Most MOC users have not heard much from the top floor of MOC Corporate Headquarters during the past eighteen months. There were some activities planned for 2015 which would have taken the focus off MOC development for a month or two, but as things unfolded it turned out to be an annus horribilis -- a truely terrible year in which even those planned activities had to be sacrificed. However, development is underway again and today we have two release announcements to make.
The less significant of these announcements is that MOC 2.5.1 has now hit the shelves. This is maintenance release so there're no new features in it but a handful of bug fixes (and the term "bug" is used fairly loosely here). Perhaps the most significant of these is the adaption to the FFmpeg 3.0 API and the fixing of some build errors on *BSD systems.
Of much more significance is the release of MOC 2.6-alpha2. This release repositions MOC as being compliant with the C99 (ISO/IEC 9899:1999) and POSIX.1-2001 (IEEE 1003.1:2001 or ISO 9945:2002) standards. Although this means MOC should now be able to build and run on any platform having a C99 capable compiler and a POSIX.1-2001 compatible system (and much work has gone into try and ensure it does), there is some confusion in the interpretation of the standards between (and even within) various platforms and there may be non-compliant code which has been overlooked, so at this time standards compliance should be regarded as being aspirational rather than accomplished. It is important that those who are able to build from source on their own platforms do so and report any build problems they encounter; that's the only way to move closer to the fully standards compliant goal.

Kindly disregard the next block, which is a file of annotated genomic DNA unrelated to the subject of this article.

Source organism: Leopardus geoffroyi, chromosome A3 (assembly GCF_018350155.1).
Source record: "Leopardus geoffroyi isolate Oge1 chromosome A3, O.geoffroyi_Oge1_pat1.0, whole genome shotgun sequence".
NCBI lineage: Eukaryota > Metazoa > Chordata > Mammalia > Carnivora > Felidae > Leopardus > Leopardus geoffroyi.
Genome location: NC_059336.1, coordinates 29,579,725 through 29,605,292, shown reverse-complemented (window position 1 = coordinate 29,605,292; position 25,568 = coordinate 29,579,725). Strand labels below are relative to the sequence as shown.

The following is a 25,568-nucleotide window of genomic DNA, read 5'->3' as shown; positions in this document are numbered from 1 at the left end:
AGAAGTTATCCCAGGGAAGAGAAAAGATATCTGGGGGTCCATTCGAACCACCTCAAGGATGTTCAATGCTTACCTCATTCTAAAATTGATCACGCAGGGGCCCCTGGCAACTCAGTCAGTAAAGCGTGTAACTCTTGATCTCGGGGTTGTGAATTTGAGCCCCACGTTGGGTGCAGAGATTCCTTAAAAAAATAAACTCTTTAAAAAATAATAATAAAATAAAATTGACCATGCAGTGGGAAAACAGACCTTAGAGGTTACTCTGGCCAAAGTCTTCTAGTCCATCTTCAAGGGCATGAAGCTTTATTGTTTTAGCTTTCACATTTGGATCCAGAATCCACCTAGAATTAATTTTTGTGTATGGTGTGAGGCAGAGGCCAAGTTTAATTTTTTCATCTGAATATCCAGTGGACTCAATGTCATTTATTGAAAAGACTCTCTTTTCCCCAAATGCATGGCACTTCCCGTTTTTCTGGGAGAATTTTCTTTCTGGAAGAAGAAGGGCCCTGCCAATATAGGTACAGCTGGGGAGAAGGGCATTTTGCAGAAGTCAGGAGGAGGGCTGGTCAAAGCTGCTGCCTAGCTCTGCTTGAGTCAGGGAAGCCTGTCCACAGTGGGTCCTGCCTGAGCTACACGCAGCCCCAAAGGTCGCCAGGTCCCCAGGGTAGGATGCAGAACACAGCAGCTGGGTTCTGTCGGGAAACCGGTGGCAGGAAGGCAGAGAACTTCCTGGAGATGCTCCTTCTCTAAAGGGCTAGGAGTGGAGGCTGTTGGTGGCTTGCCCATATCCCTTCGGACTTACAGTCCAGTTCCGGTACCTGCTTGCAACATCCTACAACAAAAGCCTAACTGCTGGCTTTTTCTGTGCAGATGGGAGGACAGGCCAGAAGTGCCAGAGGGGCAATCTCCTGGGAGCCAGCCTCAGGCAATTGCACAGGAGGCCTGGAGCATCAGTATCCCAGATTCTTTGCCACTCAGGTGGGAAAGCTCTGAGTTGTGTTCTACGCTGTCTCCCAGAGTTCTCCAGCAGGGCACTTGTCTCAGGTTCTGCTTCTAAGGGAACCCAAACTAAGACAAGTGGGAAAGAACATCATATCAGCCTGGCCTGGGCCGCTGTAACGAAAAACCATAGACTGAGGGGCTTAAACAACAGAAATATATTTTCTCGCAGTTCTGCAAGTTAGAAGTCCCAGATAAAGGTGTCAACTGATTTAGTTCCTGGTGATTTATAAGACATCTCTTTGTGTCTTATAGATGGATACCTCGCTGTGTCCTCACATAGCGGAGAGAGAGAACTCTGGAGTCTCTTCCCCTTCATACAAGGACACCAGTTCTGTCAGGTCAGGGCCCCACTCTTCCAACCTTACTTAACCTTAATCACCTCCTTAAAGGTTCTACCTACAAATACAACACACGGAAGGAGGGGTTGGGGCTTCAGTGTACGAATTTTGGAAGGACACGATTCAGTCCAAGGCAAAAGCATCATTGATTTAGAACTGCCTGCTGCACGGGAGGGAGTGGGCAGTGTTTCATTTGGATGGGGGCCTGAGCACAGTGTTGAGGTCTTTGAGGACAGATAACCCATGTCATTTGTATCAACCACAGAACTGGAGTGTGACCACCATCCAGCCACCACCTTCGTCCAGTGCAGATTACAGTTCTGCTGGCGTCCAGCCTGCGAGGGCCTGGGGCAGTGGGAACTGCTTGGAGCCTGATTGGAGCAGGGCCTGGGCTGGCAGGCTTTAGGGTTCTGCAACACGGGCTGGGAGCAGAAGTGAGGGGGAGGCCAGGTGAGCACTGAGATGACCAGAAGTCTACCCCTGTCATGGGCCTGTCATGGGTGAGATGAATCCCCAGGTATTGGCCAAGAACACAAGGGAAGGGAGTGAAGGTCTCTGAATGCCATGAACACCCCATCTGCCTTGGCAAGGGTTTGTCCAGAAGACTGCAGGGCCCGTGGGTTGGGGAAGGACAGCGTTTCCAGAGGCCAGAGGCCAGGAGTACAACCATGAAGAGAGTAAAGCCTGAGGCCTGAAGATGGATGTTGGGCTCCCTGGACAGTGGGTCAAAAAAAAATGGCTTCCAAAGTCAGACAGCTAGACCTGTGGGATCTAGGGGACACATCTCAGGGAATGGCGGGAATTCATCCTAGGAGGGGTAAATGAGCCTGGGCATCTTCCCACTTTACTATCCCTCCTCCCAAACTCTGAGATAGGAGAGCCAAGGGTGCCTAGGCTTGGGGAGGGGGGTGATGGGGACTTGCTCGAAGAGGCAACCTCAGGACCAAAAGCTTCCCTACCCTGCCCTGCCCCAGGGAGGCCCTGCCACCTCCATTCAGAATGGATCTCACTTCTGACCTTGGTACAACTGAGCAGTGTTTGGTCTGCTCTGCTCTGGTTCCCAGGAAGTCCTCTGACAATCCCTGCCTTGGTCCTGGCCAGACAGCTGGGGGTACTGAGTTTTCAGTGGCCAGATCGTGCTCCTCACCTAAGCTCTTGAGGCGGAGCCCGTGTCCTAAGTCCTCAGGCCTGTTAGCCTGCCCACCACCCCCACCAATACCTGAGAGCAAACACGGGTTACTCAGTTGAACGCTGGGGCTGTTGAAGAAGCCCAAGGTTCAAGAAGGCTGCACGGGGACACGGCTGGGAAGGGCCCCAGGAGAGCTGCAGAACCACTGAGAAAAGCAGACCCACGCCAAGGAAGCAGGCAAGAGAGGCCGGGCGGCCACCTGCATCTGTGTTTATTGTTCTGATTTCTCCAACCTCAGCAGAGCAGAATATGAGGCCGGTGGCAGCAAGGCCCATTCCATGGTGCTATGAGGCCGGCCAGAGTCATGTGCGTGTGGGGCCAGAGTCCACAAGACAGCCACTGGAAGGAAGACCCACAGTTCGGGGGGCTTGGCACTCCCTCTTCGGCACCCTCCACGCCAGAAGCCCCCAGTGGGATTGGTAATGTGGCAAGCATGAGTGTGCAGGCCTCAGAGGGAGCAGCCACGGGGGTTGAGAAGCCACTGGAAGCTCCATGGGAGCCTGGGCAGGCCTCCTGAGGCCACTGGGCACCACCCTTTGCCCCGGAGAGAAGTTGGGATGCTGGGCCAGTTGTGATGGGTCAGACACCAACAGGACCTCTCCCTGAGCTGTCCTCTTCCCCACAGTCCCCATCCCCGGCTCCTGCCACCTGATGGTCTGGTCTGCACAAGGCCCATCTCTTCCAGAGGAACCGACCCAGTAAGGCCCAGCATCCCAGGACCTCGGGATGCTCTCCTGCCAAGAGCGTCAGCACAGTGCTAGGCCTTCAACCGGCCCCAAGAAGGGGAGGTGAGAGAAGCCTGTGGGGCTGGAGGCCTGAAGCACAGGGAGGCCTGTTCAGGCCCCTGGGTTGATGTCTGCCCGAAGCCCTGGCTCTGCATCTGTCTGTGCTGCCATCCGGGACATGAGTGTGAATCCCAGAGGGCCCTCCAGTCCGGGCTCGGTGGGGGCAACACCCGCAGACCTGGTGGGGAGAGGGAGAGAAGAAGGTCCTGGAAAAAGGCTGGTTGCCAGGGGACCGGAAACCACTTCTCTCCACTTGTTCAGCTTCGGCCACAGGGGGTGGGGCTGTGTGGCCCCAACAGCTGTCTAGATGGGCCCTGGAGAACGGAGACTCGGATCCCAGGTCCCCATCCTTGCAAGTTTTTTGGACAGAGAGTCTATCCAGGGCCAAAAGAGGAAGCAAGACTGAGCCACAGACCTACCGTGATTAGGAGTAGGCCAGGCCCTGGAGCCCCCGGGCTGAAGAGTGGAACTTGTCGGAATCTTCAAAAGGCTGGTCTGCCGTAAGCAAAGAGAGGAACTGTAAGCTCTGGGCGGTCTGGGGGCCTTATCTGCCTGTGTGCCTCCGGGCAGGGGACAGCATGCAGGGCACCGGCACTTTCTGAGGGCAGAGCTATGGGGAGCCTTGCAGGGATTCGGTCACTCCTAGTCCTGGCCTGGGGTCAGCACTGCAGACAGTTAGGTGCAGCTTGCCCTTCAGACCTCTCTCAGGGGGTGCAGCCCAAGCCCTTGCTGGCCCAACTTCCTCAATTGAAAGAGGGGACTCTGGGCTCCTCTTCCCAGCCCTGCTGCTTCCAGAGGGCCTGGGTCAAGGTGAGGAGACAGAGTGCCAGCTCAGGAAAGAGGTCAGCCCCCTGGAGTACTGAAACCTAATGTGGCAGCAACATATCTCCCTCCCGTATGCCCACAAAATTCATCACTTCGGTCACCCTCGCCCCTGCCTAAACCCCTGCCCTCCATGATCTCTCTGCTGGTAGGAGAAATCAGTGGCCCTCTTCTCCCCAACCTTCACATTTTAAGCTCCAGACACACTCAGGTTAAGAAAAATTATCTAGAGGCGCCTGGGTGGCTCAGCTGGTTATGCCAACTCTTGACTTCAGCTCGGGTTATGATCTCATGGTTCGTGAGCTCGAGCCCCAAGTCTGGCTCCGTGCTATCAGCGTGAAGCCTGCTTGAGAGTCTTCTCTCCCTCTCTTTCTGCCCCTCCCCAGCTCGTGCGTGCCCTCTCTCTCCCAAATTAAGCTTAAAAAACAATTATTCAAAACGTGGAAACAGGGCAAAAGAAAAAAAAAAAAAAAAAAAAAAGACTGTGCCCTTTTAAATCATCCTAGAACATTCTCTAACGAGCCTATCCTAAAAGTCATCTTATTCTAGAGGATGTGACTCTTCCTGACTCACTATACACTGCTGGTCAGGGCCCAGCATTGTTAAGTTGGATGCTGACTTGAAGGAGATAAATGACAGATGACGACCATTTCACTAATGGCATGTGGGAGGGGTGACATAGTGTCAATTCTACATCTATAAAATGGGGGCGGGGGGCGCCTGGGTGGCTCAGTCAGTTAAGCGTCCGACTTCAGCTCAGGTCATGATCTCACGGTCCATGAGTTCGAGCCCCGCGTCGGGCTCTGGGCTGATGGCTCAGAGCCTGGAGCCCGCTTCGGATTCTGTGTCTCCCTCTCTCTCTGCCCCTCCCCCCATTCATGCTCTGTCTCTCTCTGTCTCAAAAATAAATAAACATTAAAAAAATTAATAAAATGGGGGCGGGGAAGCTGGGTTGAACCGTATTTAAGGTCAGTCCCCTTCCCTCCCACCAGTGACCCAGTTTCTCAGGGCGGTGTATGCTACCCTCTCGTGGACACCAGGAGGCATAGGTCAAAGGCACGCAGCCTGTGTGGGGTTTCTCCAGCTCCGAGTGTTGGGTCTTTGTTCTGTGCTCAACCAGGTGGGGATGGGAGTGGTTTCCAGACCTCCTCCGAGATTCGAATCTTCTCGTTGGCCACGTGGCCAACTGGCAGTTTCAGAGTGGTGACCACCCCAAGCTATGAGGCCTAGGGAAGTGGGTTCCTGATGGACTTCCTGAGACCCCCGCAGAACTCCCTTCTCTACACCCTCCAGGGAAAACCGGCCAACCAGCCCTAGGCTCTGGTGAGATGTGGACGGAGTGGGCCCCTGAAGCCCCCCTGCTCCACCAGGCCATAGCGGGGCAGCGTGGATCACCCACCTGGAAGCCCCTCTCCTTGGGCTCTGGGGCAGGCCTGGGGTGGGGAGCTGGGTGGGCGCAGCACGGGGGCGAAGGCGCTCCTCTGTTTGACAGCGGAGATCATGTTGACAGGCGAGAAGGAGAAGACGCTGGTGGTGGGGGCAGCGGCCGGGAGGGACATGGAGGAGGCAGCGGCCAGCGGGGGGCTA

In addition, other 2.6-alpha2 highlights include: compiler warnings new in GCC-5 and 6 have been addressed, mono-mixing and softmixing now work independantly, VQF and TTA formats are now supported (via FFmpeg/LibAV), MOC now uses POPT for command line parsing (see the
mocp manpage for details) and in-memory circular logging is now available for long-running MOC sessions.
As always, the respective NEWS files contain a more detailed summary of the changes in the two releases, and the SVN commit log will reveal every single change in much more detail than most will want to know.
So, where to now? The main theme of MOC 2.6 is the integration of user-contributed patches. Already work on 2.6-alpha3 is well advanced and includes several long-awaited features, so it should not be as long a wait for this release.
And finally a small service announcement: a reminder that MOC's SVN is now at